Please allow me to be honest with you for a minute. I have a confession to make. I don’t think I have ever looked up the definition of the Midwest. Hell, I didn’t know that there was an official definition, but apparently there is. The Midwest, as defined by the US Census Bureau, is the 12 states that make up the north central US. Illinois, Indiana, Iowa, Kansas, Michigan, Minnesota, Missouri, Nebraska, North Dakota, Ohio, South Dakota, and Wisconsin. That be the Midwest. The heartland. Here is Wikipedia’s definition.

65+ million people live in the Midwest. I am here to tell you, after having stayed in 5 of the Midwest states, having visited 6 total on this journey, I have no idea where these 65+ million people live. There just isn’t enough room. These states are full of corn. And soybeans. Yeah, it is that bad. If I never see another field of corn in my life, I will be a happy man. Somehow I don’t think I will be that lucky.

Geography lesson over. On with my continuing journey through the Midwest (aka Marshall’s corn tour 2014).

After my time in Nebraska (not the ‘hard time’ kind of time, but rather ‘time with friends’ kind of time) I headed north for a bit and ended up in Sioux Falls, South Dakota for a few nights, where I stayed at the fairgrounds (my first!). Sioux Falls is not a place that I would usually seek out on my journey, but I was there for a reason. I was picking up someone, who is rapidly becoming a very important part of my life, at the airport there to deliver her to Emmetsburg, Iowa. Again, not the kind of town that I would usually choose as a destination, but we had a very good reason to make the trek.


My friend was participating in the annual RAGBRAI festivities. RAGBRAI stands for Register’s Annual Great Bike Ride Across Iowa. Should really stand for the annual bike tour of Iowa cornfields, but I digress.

RAGBRAI is the oldest, and largest, bike tour of its kind in the world. And it is, um, big. As in a monstrosity. I had no idea what I was getting myself into. Turns out it was a very good thing I was only going to be in this madness for a short time, spending rest of the week hiding from the masses of riders. Having started in 1973, RAGBRAI brings together approximately 10,000 bike riders and their supporting crews. Yeah, just a few people make this annual trek.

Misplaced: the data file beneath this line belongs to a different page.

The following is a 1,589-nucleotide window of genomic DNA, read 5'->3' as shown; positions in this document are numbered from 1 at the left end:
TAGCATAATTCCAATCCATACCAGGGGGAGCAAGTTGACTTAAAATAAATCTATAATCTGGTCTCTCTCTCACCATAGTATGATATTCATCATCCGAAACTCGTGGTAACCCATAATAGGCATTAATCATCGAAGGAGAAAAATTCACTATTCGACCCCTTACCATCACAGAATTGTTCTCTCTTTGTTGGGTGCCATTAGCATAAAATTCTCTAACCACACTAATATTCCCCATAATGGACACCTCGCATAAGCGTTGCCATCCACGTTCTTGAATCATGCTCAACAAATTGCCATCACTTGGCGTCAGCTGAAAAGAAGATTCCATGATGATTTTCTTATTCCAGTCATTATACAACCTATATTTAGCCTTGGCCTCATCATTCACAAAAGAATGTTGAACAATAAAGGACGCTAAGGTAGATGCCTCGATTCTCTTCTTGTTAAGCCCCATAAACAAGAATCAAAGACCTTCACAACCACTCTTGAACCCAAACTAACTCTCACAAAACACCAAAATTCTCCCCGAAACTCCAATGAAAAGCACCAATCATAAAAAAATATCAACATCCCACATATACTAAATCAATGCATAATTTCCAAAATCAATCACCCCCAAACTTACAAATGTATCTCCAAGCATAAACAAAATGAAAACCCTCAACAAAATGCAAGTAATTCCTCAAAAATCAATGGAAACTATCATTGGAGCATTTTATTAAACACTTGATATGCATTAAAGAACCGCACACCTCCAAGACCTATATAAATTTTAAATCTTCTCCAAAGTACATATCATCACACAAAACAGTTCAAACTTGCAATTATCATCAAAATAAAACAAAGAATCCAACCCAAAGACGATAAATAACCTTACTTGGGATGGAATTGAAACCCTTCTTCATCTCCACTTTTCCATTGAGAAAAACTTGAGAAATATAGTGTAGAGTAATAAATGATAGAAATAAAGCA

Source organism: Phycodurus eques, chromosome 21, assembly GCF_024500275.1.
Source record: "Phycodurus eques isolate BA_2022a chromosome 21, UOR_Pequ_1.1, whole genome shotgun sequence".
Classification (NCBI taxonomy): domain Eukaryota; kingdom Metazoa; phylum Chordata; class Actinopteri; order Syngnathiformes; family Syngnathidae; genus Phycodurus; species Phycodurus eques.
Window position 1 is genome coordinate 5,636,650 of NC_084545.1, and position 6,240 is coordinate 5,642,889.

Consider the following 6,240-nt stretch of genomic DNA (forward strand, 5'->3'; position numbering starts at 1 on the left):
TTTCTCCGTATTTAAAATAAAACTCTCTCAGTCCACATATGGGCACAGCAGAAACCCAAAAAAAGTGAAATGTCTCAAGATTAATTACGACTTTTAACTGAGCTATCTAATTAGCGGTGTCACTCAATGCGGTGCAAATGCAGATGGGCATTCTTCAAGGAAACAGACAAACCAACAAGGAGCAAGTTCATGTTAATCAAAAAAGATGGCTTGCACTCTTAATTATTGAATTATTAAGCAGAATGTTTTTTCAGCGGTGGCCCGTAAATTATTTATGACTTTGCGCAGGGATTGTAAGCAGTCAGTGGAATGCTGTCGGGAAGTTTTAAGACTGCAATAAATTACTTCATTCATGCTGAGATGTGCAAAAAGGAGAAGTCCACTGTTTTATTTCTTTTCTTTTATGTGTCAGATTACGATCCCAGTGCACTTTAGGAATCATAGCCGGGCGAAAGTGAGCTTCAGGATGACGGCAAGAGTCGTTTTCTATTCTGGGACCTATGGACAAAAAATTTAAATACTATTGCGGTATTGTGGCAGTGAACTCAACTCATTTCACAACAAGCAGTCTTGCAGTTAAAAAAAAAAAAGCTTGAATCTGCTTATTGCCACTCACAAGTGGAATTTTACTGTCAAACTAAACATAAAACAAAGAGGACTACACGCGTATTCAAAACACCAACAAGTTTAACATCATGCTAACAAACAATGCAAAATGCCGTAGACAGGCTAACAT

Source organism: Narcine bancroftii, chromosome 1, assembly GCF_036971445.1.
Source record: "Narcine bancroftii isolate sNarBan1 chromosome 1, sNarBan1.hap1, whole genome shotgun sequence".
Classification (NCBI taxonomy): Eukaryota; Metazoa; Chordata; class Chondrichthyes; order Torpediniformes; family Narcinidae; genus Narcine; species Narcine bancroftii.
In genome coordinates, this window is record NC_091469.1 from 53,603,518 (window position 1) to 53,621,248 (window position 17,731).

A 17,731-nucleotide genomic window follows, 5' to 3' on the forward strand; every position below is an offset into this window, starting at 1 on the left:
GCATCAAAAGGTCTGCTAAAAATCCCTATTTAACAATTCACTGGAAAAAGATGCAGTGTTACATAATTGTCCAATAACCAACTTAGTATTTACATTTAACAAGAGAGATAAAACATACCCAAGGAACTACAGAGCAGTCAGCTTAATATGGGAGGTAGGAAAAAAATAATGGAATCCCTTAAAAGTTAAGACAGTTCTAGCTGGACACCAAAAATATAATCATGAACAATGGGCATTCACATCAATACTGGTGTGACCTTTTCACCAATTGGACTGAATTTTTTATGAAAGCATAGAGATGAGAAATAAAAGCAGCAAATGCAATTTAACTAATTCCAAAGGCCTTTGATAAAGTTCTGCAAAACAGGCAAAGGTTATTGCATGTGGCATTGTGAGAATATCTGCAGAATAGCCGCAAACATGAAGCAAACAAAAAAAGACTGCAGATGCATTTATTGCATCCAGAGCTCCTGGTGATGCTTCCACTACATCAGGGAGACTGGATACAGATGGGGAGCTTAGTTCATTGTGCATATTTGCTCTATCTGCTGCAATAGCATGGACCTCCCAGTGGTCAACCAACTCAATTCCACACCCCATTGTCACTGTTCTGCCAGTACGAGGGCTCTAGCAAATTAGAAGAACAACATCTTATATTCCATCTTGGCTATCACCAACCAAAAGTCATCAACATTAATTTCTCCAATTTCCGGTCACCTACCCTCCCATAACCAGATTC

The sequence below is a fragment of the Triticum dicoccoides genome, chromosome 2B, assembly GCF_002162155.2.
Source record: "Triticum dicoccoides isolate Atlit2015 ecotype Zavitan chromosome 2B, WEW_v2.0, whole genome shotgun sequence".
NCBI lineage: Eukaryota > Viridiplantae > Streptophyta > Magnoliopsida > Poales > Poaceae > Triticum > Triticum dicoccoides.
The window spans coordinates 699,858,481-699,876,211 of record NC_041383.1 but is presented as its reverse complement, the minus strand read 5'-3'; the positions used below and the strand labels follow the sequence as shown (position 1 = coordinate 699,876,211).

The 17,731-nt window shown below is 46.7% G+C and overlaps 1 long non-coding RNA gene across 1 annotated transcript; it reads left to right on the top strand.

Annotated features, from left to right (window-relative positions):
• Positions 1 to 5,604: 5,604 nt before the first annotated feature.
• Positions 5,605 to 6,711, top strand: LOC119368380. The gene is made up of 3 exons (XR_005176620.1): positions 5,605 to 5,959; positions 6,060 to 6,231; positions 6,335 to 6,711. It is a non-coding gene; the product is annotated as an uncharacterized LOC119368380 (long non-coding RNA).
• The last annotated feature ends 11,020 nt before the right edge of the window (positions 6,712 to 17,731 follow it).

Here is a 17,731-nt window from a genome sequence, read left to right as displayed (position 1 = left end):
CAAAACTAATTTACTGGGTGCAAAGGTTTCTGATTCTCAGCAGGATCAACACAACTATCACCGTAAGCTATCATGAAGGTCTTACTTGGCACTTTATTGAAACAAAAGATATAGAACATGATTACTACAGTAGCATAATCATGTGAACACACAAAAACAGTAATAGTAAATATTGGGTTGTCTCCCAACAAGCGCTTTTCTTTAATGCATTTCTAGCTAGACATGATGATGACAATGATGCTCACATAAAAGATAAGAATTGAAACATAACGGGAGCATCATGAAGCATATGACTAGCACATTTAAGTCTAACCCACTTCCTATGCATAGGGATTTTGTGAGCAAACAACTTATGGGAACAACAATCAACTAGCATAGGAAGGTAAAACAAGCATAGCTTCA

We targeted Emmetsburg, IA for our destination Monday as it was the starting point for Tuesday’s leg – leg 3 – of the 2014 RAGBRAI. Because of prior commitments in Austin, my friend couldn’t ride all 7 days and had to jump in both feet first on the third day. The original plan was for me to simply deliver her to Emmetsburg and then make myself scarce. But being the flexible guy that I am, I decided to park my house for the night in a local community college’s grass field amongst hundreds of tents. Someone, I think I had the most comfortable bed that night. Just saying…

My house (left) among just some of the hundreds of tents

My house (left) among just some of the hundreds of tents

Tuesday morning I did make myself scarce as I headed towards the eastern side of Iowa (the ride goes from the Missouri River that makes the western border of Iowa to the Mississippi River that makes the eastern border) where I was going to meet up with my friend on Saturday at the end of the ride.